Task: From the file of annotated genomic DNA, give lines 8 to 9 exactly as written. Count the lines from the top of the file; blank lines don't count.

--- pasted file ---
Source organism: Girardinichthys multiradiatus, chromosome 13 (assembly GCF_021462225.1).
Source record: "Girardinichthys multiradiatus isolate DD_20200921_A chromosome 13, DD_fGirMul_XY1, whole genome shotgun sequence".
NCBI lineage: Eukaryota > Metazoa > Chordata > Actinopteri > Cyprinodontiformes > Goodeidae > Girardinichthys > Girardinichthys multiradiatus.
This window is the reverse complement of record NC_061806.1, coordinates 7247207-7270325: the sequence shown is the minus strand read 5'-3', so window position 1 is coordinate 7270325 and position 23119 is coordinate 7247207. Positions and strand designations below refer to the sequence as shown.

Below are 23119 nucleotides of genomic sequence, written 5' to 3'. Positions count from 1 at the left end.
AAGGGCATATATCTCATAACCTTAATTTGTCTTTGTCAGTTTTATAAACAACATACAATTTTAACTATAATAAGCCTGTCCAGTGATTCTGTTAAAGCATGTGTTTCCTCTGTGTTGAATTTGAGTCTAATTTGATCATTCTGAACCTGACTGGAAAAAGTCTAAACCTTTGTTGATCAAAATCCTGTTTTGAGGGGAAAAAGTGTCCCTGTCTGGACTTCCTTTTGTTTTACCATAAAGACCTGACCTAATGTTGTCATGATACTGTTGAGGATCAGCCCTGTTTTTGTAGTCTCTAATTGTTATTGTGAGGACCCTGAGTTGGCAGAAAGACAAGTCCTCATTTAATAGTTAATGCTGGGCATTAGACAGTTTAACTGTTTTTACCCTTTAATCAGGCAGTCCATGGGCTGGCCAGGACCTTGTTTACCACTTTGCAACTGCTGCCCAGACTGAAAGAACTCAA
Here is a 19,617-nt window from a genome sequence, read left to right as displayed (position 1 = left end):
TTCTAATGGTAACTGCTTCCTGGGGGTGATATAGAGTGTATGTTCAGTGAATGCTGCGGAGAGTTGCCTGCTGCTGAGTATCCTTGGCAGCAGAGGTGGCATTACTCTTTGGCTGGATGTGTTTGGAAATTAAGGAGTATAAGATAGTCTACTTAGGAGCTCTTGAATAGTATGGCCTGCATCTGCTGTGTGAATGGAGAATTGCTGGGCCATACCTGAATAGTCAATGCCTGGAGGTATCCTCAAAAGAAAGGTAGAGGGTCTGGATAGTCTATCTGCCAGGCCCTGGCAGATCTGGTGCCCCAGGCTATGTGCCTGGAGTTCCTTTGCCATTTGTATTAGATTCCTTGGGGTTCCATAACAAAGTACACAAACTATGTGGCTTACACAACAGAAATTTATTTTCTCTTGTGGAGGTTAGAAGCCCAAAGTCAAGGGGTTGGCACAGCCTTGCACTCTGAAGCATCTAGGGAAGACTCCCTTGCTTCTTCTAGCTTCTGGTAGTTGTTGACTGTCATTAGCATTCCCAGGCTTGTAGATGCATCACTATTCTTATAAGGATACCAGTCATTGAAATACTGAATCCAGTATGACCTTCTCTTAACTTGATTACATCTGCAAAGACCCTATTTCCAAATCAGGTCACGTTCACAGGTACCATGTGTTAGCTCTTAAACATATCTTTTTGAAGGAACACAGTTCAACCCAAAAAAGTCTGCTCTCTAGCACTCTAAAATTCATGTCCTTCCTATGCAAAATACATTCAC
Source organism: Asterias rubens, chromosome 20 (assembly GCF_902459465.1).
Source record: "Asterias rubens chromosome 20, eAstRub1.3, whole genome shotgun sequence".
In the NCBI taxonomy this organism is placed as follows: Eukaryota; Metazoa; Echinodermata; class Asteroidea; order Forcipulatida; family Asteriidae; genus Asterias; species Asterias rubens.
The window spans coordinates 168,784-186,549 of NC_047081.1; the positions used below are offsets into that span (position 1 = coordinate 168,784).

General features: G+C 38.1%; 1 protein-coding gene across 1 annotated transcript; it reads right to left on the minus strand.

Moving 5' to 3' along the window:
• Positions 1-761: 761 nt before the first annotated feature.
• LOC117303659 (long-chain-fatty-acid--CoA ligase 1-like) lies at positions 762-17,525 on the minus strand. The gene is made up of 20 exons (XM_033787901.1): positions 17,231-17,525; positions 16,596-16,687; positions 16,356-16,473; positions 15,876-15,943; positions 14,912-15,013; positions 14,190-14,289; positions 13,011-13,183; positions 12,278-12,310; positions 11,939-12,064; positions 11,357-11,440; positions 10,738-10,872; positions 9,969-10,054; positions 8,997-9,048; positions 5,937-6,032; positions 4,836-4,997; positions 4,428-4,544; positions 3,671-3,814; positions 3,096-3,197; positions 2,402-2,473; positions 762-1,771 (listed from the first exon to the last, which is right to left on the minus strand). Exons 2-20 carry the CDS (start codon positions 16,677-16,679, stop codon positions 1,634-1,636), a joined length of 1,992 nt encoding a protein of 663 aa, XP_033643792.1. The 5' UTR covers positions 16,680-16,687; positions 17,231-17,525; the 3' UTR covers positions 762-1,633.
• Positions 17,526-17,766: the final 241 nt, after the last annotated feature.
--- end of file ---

TTCTAATGGTAACTGCTTCCTGGGGGTGATATAGAGTGTATGTTCAGTGAATGCTGCGGAGAGTTGCCTGCTGCTGAGTATCCTTGGCAGCAGAGGTGGCATTACTCTTTGGCTGGATGTGTTTGGAAATTAAGGAGTATAAGATAGTCTACTTAGGAGCTCTTGAATAGTATGGCCTGCATCTGCTGTGTGAATGGAGAATTGCTGGGCCATACCTGAATAGTCAATGCCTGGAGGTATCCTCAAAAGAAAGGTAGAGGGTCTGGATAGTCTATCTGCCAGGCCCTGGCAGATCTGGTGCCCCAGGCTATGTGCCTGGAGTTCCTTTGCCATTTGTATTAGATTCCTTGGGGTTCCATAACAAAGTACACAAACTATGTGGCTTACACAACAGAAATTTATTTTCTCTTGTGGAGGTTAGAAGCCCAAAGTCAAGGGGTTGGCACAGCCTTGCACTCTGAAGCATCTAGGGAAGACTCCCTTGCTTCTTCTAGCTTCTGGTAGTTGTTGACTGTCATTAGCATTCCCAGGCTTGTAGATGCATCACTATTCTTATAAGGATACCAGTCATTGAAATACTGAATCCAGTATGACCTTCTCTTAACTTGATTACATCTGCAAAGACCCTATTTCCAAATCAGGTCACGTTCACAGGTACCATGTGTTAGCTCTTAAACATATCTTTTTGAAGGAACACAGTTCAACCCAAAAAAGTCTGCTCTCTAGCACTCTAAAATTCATGTCCTTCCTATGCAAAATACATTCAC
Source organism: Asterias rubens, chromosome 20 (assembly GCF_902459465.1).